Elon continuing focus on Act-Belong-Commit framework and mental wellness

The Act-Belong-Commit Framework encourages members of the Elon community to be active, resilient and mentally healthy citizens engaged in meaningful and purposeful commitments in their communities and around the world.

Not everything has been put on hold during this period of social distancing. Elon’s Council on Wellness and Well-Being has continued its commitment to promoting the Act-Belong-Commit Framework throughout the campus community.

The ABC Framework encourages community members to keep active – physically socially, mentally, culturally and spiritually (Act); stay connected to friends and family or get involved in groups and local community activities (Belong); and commit to a cause by volunteering, learning new skills or taking on new challenges (Commit). The framework has already taken many virtual forms as students, faculty and staff continue the semester away from campus.

“I think it’s such a dynamic framework that it’s going to constantly change how we engage and interact with the Elon community – that is an advantage,” said Caroline Ketcham, professor of exercise science and chair of the Department of Exercise Science.

The ABC Framework aims to build and inspire a culture of positive mental health and holistic well-being. The pillars are more important now than ever while the Elon community is physically away from campus.

“We had such an abrupt halt to everything as we were moving into one of the busiest months on the calendar,” said Director of Campus Recreation and Wellness Larry Mellinger. “Folks moved from having so many different things to do every day to completely changing how we live, learn, socialize and prioritize.”

Mellinger says a way for individuals to continue practicing Act-Belong-Commit is to find ways to create routines at home while navigating the online learning model and its many systems.

To help the community establish routines at home, the university has developed a number of resources to help students, faculty and staff continue to practice positive habits that promote mental wellness. Elon’s Community Building team has introduced the Elon Staying Connected initiative, transforming several campus traditions and events into virtual experiences to keep the campus community engaged. Elon Counseling Services also offered a variety of resources to help students near and far from campus during this period of online learning. Campus Recreation and Wellness is also offering ways to stay physically active while at home.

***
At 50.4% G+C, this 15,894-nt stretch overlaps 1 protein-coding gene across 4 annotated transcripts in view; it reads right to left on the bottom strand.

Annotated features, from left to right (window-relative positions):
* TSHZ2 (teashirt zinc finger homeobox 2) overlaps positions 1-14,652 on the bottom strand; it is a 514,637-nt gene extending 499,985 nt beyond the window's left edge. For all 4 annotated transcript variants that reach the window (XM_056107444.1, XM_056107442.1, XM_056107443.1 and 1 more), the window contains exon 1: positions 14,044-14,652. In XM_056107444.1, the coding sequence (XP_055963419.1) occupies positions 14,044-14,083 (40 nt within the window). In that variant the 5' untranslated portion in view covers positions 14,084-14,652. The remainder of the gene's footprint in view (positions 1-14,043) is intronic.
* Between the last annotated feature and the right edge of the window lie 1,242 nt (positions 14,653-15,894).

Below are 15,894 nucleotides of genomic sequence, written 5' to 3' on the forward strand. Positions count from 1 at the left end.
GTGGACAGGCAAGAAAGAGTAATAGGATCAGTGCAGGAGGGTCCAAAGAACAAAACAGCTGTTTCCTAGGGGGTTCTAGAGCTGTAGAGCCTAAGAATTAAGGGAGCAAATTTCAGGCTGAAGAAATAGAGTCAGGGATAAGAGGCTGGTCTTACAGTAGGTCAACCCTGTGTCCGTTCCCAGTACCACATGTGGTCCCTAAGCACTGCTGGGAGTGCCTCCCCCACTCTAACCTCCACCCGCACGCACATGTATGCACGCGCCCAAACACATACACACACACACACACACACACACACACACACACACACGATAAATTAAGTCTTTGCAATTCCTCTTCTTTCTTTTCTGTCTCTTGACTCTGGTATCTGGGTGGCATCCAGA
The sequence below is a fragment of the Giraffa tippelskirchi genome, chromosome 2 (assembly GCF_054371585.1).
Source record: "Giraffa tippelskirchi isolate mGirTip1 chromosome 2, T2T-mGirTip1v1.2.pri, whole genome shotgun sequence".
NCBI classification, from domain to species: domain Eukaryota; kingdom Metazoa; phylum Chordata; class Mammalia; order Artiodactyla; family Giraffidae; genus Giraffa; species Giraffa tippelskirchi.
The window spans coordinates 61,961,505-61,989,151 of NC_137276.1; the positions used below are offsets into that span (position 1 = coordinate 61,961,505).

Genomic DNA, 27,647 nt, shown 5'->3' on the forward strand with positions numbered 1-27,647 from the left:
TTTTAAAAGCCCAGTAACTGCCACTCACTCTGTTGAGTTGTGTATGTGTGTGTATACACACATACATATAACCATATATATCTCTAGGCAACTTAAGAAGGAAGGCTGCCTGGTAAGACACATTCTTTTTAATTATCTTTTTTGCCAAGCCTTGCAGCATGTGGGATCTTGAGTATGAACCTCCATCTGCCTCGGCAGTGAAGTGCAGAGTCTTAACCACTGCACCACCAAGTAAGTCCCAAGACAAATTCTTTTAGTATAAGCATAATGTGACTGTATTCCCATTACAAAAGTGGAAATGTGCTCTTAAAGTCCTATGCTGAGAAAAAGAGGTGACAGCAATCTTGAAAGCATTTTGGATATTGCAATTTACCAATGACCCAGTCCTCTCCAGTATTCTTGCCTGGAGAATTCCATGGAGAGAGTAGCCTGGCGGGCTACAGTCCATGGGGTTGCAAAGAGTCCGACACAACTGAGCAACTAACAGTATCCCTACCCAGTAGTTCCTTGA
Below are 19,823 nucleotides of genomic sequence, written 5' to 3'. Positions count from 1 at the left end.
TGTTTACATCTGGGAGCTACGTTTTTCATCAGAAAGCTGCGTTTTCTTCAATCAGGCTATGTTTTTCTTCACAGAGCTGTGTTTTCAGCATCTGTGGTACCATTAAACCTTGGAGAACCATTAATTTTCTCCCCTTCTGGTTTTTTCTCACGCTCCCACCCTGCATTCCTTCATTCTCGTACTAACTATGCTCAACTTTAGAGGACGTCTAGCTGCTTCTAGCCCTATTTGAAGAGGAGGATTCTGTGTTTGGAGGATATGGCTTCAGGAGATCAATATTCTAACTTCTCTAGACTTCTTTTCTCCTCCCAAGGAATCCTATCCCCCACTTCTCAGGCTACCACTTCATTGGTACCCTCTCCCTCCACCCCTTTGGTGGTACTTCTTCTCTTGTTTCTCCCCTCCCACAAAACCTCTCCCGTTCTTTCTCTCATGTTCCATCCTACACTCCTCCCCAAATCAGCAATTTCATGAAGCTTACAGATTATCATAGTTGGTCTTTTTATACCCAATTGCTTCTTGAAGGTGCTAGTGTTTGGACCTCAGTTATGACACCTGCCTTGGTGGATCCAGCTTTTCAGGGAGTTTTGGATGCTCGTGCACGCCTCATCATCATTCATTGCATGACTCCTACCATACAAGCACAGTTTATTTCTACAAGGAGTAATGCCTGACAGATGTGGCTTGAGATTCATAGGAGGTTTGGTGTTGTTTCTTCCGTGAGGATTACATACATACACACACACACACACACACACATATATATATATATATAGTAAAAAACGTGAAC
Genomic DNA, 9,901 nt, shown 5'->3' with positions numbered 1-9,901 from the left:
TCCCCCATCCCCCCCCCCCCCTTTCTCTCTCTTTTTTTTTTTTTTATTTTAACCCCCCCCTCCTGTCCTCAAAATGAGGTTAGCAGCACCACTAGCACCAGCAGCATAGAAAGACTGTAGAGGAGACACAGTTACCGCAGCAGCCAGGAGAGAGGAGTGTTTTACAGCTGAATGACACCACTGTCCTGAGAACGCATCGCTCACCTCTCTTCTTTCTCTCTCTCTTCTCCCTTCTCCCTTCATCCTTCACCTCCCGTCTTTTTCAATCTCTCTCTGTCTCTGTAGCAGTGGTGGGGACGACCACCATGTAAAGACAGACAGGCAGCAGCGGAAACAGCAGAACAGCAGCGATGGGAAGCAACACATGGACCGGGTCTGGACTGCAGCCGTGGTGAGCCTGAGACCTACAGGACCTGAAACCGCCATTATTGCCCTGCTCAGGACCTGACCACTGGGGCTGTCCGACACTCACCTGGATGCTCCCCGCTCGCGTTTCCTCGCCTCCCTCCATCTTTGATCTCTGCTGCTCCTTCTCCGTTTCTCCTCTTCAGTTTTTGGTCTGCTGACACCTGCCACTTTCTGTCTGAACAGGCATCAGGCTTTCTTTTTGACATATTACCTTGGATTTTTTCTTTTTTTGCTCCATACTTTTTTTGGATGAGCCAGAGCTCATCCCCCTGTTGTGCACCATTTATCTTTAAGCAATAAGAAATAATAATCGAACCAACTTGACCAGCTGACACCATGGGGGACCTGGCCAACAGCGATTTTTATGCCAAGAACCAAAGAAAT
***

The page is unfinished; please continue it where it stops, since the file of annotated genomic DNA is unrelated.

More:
This time away from campus can also be an opportunity to reevaluate all the things you have on your plate, Ketcham says.

“Right now, for many, there is more time, but there are several of us who find less time because of the overlap of all of our responsibilities,” said Ketcham. “It’s really about refocusing on ‘what are you committed to, what matters most, and how do you fit it all in?’”

Ketcham and Mellinger recommend considering your responsibilities and routines and determining which ones positively affect your mental wellness. And in your free time, try new skills or pick up old hobbies that bring you joy. Then, find ways to incorporate those positive actions into your daily life once schedules return to normal.

“I think when we return this fall, we should consider how we might come back to campus and not immediately over-commit ourselves,” Mellinger said. “We can leverage this opportunity to stop and pause, so that when life accelerates again we find a way to do the things that we need to do, while continuing to prioritize activities we enjoy and that make us physically and mentally healthy.”

For more information about Act-Belong-Commit at Elon and ways to practice habits that promote mental wellness during this period of social distancing, visit the ABC Framework website.